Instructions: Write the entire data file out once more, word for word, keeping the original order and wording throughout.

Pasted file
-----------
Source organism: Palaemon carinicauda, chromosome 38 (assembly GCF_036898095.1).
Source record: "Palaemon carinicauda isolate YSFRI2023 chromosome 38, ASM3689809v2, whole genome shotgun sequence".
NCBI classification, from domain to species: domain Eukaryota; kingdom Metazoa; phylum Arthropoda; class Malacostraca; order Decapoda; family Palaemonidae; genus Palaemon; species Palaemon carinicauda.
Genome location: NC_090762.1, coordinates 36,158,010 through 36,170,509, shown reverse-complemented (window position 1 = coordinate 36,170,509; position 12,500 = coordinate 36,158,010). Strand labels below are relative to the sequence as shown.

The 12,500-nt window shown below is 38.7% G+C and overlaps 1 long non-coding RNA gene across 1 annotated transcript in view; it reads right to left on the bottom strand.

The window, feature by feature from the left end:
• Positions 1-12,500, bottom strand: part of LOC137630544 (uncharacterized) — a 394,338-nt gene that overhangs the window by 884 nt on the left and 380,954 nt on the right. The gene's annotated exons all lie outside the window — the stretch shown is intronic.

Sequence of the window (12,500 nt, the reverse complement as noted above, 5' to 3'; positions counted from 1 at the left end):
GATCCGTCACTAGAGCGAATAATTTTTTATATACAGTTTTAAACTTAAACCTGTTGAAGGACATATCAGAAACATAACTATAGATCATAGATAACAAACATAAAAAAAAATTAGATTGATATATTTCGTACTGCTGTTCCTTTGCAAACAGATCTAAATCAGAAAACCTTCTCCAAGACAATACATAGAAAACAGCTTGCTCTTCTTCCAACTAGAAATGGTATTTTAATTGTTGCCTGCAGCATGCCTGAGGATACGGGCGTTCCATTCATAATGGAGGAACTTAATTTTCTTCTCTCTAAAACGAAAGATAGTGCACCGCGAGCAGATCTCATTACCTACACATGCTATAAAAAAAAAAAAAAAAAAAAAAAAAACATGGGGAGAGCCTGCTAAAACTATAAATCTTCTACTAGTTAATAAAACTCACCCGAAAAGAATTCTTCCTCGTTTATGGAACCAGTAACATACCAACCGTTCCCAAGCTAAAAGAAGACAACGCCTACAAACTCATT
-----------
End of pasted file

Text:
Source organism: Palaemon carinicauda, chromosome 38 (assembly GCF_036898095.1).
Source record: "Palaemon carinicauda isolate YSFRI2023 chromosome 38, ASM3689809v2, whole genome shotgun sequence".
NCBI classification, from domain to species: domain Eukaryota; kingdom Metazoa; phylum Arthropoda; class Malacostraca; order Decapoda; family Palaemonidae; genus Palaemon; species Palaemon carinicauda.
Genome location: NC_090762.1, coordinates 36,158,010 through 36,170,509, shown reverse-complemented (window position 1 = coordinate 36,170,509; position 12,500 = coordinate 36,158,010). Strand labels below are relative to the sequence as shown.

The 12,500-nt window shown below is 38.7% G+C and overlaps 1 long non-coding RNA gene across 1 annotated transcript in view; it reads right to left on the bottom strand.

The window, feature by feature from the left end:
• Positions 1-12,500, bottom strand: part of LOC137630544 (uncharacterized) — a 394,338-nt gene that overhangs the window by 884 nt on the left and 380,954 nt on the right. The gene's annotated exons all lie outside the window — the stretch shown is intronic.

Sequence of the window (12,500 nt, the reverse complement as noted above, 5' to 3'; positions counted from 1 at the left end):
GATCCGTCACTAGAGCGAATAATTTTTTATATACAGTTTTAAACTTAAACCTGTTGAAGGACATATCAGAAACATAACTATAGATCATAGATAACAAACATAAAAAAAAATTAGATTGATATATTTCGTACTGCTGTTCCTTTGCAAACAGATCTAAATCAGAAAACCTTCTCCAAGACAATACATAGAAAACAGCTTGCTCTTCTTCCAACTAGAAATGGTATTTTAATTGTTGCCTGCAGCATGCCTGAGGATACGGGCGTTCCATTCATAATGGAGGAACTTAATTTTCTTCTCTCTAAAACGAAAGATAGTGCACCGCGAGCAGATCTCATTACCTACACATGCTATAAAAAAAAAAAAAAAAAAAAAAAAAACATGGGGAGAGCCTGCTAAAACTATAAATCTTCTACTAGTTAATAAAACTCACCCGAAAAGAATTCTTCCTCGTTTATGGAACCAGTAACATACCAACCGTTCCCAAGCTAAAAGAAGACAACGCCTACAAACTCATT